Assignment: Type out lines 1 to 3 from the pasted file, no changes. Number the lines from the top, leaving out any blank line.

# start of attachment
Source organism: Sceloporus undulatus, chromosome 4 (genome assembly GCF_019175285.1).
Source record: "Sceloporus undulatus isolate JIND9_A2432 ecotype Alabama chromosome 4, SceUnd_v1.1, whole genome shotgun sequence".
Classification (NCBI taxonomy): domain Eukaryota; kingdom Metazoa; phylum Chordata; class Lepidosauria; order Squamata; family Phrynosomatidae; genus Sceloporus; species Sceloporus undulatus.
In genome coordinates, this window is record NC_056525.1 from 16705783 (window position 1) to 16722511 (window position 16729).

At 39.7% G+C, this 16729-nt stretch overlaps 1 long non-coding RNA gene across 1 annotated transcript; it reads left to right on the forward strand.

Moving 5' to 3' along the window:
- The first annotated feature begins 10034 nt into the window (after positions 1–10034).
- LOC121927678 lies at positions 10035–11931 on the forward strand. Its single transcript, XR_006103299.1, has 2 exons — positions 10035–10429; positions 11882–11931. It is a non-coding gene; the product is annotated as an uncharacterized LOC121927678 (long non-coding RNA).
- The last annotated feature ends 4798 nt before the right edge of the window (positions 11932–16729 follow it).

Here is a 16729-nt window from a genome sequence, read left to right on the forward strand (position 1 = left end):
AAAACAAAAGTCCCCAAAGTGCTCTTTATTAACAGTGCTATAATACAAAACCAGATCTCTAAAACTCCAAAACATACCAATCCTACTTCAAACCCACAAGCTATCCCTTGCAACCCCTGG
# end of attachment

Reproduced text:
Source organism: Sceloporus undulatus, chromosome 4 (genome assembly GCF_019175285.1).
Source record: "Sceloporus undulatus isolate JIND9_A2432 ecotype Alabama chromosome 4, SceUnd_v1.1, whole genome shotgun sequence".
Classification (NCBI taxonomy): domain Eukaryota; kingdom Metazoa; phylum Chordata; class Lepidosauria; order Squamata; family Phrynosomatidae; genus Sceloporus; species Sceloporus undulatus.